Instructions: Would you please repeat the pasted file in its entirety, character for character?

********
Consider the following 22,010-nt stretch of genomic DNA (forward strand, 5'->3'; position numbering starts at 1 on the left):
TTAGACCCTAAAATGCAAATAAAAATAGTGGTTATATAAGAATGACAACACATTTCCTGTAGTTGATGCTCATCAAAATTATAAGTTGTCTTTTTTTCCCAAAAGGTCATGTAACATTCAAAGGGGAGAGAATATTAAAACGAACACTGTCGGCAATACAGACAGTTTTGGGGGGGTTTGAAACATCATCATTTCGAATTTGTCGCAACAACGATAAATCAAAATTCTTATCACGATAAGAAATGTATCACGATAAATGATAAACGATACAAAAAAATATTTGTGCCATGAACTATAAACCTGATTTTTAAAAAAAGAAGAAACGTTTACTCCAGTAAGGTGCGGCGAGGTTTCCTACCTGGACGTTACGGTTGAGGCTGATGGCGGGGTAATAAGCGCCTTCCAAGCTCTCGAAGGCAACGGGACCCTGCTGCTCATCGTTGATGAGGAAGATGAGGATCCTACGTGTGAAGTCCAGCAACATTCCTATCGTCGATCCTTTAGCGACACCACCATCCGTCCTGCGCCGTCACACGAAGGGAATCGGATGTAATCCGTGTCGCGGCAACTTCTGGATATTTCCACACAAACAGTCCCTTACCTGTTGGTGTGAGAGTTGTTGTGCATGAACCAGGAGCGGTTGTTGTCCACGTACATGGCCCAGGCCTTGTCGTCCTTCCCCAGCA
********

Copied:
Consider the following 22,010-nt stretch of genomic DNA (forward strand, 5'->3'; position numbering starts at 1 on the left):
TTAGACCCTAAAATGCAAATAAAAATAGTGGTTATATAAGAATGACAACACATTTCCTGTAGTTGATGCTCATCAAAATTATAAGTTGTCTTTTTTTCCCAAAAGGTCATGTAACATTCAAAGGGGAGAGAATATTAAAACGAACACTGTCGGCAATACAGACAGTTTTGGGGGGGTTTGAAACATCATCATTTCGAATTTGTCGCAACAACGATAAATCAAAATTCTTATCACGATAAGAAATGTATCACGATAAATGATAAACGATACAAAAAAATATTTGTGCCATGAACTATAAACCTGATTTTTAAAAAAAGAAGAAACGTTTACTCCAGTAAGGTGCGGCGAGGTTTCCTACCTGGACGTTACGGTTGAGGCTGATGGCGGGGTAATAAGCGCCTTCCAAGCTCTCGAAGGCAACGGGACCCTGCTGCTCATCGTTGATGAGGAAGATGAGGATCCTACGTGTGAAGTCCAGCAACATTCCTATCGTCGATCCTTTAGCGACACCACCATCCGTCCTGCGCCGTCACACGAAGGGAATCGGATGTAATCCGTGTCGCGGCAACTTCTGGATATTTCCACACAAACAGTCCCTTACCTGTTGGTGTGAGAGTTGTTGTGCATGAACCAGGAGCGGTTGTTGTCCACGTACATGGCCCAGGCCTTGTCGTCCTTCCCCAGCA